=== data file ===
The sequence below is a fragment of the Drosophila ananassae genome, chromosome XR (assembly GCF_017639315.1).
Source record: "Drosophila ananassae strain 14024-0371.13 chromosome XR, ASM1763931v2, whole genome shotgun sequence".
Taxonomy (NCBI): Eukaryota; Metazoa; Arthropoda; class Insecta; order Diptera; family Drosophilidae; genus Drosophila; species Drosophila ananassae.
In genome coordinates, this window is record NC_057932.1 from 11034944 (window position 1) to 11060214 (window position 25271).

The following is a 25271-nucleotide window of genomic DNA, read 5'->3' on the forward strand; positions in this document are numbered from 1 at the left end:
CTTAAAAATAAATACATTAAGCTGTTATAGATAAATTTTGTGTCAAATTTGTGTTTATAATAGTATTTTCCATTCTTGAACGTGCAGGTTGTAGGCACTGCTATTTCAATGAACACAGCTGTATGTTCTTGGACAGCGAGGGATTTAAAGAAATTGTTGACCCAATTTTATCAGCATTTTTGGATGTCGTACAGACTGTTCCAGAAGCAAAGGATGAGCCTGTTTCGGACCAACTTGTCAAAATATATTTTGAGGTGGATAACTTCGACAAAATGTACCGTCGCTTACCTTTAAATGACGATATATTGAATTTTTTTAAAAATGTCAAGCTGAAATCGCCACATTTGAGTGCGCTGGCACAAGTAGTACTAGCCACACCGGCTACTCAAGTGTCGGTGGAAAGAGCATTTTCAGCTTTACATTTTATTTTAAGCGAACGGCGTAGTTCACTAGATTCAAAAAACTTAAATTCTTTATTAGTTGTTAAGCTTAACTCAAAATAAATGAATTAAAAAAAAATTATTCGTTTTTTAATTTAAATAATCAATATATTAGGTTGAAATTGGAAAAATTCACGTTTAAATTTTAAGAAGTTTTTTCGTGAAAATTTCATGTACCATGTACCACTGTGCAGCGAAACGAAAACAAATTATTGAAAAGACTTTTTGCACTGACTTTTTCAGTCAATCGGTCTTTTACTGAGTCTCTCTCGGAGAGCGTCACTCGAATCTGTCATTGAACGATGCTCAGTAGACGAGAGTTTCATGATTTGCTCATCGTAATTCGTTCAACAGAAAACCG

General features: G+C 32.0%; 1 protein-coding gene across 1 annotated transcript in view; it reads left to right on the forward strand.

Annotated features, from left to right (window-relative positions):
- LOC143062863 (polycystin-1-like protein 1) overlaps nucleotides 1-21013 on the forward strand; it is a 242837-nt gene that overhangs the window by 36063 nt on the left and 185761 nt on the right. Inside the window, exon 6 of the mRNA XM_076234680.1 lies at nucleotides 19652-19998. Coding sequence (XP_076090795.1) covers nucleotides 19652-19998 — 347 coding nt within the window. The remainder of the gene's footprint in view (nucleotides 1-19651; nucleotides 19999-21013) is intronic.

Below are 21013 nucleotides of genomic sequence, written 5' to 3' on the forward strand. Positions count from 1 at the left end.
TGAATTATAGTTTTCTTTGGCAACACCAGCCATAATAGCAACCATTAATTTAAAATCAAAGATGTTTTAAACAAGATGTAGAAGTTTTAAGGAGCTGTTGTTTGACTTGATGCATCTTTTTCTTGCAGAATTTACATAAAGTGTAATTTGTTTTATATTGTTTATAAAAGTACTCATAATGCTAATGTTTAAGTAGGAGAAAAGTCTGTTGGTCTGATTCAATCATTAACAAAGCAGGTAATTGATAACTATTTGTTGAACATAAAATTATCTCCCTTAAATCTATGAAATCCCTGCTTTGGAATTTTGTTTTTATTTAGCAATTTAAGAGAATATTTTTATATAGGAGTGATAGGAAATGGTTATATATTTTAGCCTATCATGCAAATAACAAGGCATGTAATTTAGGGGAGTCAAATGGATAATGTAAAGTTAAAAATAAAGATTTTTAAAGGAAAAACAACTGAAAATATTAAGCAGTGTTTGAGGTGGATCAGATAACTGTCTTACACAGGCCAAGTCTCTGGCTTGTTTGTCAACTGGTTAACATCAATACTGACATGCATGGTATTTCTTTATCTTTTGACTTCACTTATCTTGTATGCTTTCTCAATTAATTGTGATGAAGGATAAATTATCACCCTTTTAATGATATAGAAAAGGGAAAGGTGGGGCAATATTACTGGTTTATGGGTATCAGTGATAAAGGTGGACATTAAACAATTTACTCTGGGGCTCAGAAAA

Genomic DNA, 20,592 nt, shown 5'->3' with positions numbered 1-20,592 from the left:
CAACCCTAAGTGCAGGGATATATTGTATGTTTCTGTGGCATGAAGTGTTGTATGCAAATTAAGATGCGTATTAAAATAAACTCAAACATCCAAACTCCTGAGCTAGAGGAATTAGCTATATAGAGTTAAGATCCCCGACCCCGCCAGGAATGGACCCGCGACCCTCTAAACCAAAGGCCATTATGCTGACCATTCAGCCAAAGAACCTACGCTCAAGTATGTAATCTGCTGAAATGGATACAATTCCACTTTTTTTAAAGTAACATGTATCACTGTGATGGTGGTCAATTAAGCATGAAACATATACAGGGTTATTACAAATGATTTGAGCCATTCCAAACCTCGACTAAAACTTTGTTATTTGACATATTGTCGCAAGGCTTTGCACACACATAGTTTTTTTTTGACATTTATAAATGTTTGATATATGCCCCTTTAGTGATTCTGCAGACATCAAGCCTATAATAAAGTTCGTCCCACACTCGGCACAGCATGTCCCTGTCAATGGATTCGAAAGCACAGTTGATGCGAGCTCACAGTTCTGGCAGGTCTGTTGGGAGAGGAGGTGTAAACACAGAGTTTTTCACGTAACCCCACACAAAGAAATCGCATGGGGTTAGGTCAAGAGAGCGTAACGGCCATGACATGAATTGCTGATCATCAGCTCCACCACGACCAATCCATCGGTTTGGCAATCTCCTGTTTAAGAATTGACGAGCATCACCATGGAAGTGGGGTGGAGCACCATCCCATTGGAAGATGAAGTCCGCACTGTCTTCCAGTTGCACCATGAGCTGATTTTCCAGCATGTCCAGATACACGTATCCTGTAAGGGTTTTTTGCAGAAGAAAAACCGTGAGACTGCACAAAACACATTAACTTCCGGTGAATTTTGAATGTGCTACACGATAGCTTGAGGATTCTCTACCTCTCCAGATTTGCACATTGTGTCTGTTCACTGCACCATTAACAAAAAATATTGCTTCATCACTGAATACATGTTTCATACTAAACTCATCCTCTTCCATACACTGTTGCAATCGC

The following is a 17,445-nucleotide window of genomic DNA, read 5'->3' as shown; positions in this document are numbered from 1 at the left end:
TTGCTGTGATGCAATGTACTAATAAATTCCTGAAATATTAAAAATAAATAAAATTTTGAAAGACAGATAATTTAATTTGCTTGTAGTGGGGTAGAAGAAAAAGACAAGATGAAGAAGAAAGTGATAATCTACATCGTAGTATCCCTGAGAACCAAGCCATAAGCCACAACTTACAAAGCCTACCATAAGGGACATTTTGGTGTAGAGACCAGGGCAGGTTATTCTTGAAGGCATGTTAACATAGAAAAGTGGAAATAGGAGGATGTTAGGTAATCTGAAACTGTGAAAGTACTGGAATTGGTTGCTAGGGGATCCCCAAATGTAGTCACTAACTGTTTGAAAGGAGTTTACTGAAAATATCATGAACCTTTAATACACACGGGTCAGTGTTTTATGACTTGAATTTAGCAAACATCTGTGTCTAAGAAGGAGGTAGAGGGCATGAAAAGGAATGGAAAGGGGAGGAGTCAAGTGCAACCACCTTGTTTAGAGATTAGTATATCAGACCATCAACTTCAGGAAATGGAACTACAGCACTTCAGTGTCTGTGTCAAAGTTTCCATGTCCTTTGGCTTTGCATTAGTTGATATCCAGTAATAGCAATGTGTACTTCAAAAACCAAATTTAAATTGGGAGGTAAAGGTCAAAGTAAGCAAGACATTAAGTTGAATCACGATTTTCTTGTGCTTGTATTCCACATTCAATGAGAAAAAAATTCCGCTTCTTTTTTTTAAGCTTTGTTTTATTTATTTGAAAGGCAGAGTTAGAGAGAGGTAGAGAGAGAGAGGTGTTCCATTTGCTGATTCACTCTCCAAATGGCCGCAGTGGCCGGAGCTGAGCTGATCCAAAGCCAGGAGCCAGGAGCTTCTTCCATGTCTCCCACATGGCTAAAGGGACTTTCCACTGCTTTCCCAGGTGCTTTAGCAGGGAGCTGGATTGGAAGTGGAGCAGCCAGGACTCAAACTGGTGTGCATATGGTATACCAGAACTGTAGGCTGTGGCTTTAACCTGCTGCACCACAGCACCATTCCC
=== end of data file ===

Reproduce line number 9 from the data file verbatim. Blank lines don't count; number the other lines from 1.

- LOC143062863 (polycystin-1-like protein 1) overlaps nucleotides 1-21013 on the forward strand; it is a 242837-nt gene that overhangs the window by 36063 nt on the left and 185761 nt on the right. Inside the window, exon 6 of the mRNA XM_076234680.1 lies at nucleotides 19652-19998. Coding sequence (XP_076090795.1) covers nucleotides 19652-19998 — 347 coding nt within the window. The remainder of the gene's footprint in view (nucleotides 1-19651; nucleotides 19999-21013) is intronic.